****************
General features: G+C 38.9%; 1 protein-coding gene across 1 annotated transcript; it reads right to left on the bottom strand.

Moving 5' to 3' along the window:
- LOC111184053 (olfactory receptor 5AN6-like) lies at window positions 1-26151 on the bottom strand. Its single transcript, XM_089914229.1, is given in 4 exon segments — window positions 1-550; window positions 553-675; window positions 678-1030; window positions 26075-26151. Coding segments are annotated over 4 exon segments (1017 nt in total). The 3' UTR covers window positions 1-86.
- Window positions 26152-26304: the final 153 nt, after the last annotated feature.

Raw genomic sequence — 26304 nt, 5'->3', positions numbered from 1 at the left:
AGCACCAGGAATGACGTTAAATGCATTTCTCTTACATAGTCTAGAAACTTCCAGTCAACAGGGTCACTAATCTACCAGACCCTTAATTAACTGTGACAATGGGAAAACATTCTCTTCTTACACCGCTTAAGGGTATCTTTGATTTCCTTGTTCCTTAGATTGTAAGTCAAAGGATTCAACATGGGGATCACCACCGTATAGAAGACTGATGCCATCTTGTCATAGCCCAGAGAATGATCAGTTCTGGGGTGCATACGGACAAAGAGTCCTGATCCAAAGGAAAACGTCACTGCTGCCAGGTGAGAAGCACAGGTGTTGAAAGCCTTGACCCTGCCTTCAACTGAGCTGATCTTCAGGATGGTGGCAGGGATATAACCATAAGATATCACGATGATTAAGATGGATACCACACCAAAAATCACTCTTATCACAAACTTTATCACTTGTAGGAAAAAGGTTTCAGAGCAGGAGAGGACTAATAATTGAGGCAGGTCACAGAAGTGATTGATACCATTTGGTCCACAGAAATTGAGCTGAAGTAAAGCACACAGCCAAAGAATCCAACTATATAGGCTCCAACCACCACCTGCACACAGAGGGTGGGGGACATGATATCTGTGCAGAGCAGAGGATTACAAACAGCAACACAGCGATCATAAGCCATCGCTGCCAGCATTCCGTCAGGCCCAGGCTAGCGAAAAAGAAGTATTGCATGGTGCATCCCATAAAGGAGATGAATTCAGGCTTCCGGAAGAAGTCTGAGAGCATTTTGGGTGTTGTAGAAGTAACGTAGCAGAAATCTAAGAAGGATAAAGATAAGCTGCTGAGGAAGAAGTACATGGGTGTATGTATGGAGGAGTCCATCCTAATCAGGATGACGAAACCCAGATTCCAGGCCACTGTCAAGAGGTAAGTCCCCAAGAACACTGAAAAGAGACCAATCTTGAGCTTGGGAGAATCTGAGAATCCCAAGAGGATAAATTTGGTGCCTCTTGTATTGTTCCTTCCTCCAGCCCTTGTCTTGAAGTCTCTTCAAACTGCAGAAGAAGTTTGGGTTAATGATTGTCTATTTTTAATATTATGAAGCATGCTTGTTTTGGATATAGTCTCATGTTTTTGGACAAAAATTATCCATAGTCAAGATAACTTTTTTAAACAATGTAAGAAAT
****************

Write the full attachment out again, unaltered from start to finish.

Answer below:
General features: G+C 38.9%; 1 protein-coding gene across 1 annotated transcript; it reads right to left on the bottom strand.

Moving 5' to 3' along the window:
- LOC111184053 (olfactory receptor 5AN6-like) lies at window positions 1-26151 on the bottom strand. Its single transcript, XM_089914229.1, is given in 4 exon segments — window positions 1-550; window positions 553-675; window positions 678-1030; window positions 26075-26151. Coding segments are annotated over 4 exon segments (1017 nt in total). The 3' UTR covers window positions 1-86.
- Window positions 26152-26304: the final 153 nt, after the last annotated feature.

Raw genomic sequence — 26304 nt, 5'->3', positions numbered from 1 at the left:
AGCACCAGGAATGACGTTAAATGCATTTCTCTTACATAGTCTAGAAACTTCCAGTCAACAGGGTCACTAATCTACCAGACCCTTAATTAACTGTGACAATGGGAAAACATTCTCTTCTTACACCGCTTAAGGGTATCTTTGATTTCCTTGTTCCTTAGATTGTAAGTCAAAGGATTCAACATGGGGATCACCACCGTATAGAAGACTGATGCCATCTTGTCATAGCCCAGAGAATGATCAGTTCTGGGGTGCATACGGACAAAGAGTCCTGATCCAAAGGAAAACGTCACTGCTGCCAGGTGAGAAGCACAGGTGTTGAAAGCCTTGACCCTGCCTTCAACTGAGCTGATCTTCAGGATGGTGGCAGGGATATAACCATAAGATATCACGATGATTAAGATGGATACCACACCAAAAATCACTCTTATCACAAACTTTATCACTTGTAGGAAAAAGGTTTCAGAGCAGGAGAGGACTAATAATTGAGGCAGGTCACAGAAGTGATTGATACCATTTGGTCCACAGAAATTGAGCTGAAGTAAAGCACACAGCCAAAGAATCCAACTATATAGGCTCCAACCACCACCTGCACACAGAGGGTGGGGGACATGATATCTGTGCAGAGCAGAGGATTACAAACAGCAACACAGCGATCATAAGCCATCGCTGCCAGCATTCCGTCAGGCCCAGGCTAGCGAAAAAGAAGTATTGCATGGTGCATCCCATAAAGGAGATGAATTCAGGCTTCCGGAAGAAGTCTGAGAGCATTTTGGGTGTTGTAGAAGTAACGTAGCAGAAATCTAAGAAGGATAAAGATAAGCTGCTGAGGAAGAAGTACATGGGTGTATGTATGGAGGAGTCCATCCTAATCAGGATGACGAAACCCAGATTCCAGGCCACTGTCAAGAGGTAAGTCCCCAAGAACACTGAAAAGAGACCAATCTTGAGCTTGGGAGAATCTGAGAATCCCAAGAGGATAAATTTGGTGCCTCTTGTATTGTTCCTTCCTCCAGCCCTTGTCTTGAAGTCTCTTCAAACTGCAGAAGAAGTTTGGGTTAATGATTGTCTATTTTTAATATTATGAAGCATGCTTGTTTTGGATATAGTCTCATGTTTTTGGACAAAAATTATCCATAGTCAAGATAACTTTTTTAAACAATGTAAGAAAT